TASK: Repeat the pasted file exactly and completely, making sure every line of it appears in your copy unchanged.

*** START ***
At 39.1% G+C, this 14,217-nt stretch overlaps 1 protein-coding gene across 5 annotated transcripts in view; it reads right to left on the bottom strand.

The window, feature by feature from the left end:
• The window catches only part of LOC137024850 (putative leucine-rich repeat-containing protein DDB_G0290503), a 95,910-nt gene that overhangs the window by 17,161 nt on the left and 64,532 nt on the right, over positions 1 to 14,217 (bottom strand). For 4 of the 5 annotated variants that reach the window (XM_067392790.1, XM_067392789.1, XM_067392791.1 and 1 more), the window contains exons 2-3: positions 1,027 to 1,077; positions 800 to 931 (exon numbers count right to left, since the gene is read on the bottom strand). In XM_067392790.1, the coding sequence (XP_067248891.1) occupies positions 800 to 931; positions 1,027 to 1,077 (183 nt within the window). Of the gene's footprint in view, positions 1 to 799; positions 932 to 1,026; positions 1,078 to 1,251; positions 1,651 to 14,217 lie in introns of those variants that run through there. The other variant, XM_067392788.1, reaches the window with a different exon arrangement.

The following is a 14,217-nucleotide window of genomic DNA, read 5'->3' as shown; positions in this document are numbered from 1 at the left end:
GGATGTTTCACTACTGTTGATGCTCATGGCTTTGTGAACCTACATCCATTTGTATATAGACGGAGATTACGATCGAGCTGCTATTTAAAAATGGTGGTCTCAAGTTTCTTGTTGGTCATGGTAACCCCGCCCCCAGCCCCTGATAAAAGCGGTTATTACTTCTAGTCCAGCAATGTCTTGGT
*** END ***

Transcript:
At 39.1% G+C, this 14,217-nt stretch overlaps 1 protein-coding gene across 5 annotated transcripts in view; it reads right to left on the bottom strand.

The window, feature by feature from the left end:
• The window catches only part of LOC137024850 (putative leucine-rich repeat-containing protein DDB_G0290503), a 95,910-nt gene that overhangs the window by 17,161 nt on the left and 64,532 nt on the right, over positions 1 to 14,217 (bottom strand). For 4 of the 5 annotated variants that reach the window (XM_067392790.1, XM_067392789.1, XM_067392791.1 and 1 more), the window contains exons 2-3: positions 1,027 to 1,077; positions 800 to 931 (exon numbers count right to left, since the gene is read on the bottom strand). In XM_067392790.1, the coding sequence (XP_067248891.1) occupies positions 800 to 931; positions 1,027 to 1,077 (183 nt within the window). Of the gene's footprint in view, positions 1 to 799; positions 932 to 1,026; positions 1,078 to 1,251; positions 1,651 to 14,217 lie in introns of those variants that run through there. The other variant, XM_067392788.1, reaches the window with a different exon arrangement.

The following is a 14,217-nucleotide window of genomic DNA, read 5'->3' as shown; positions in this document are numbered from 1 at the left end:
GGATGTTTCACTACTGTTGATGCTCATGGCTTTGTGAACCTACATCCATTTGTATATAGACGGAGATTACGATCGAGCTGCTATTTAAAAATGGTGGTCTCAAGTTTCTTGTTGGTCATGGTAACCCCGCCCCCAGCCCCTGATAAAAGCGGTTATTACTTCTAGTCCAGCAATGTCTTGGT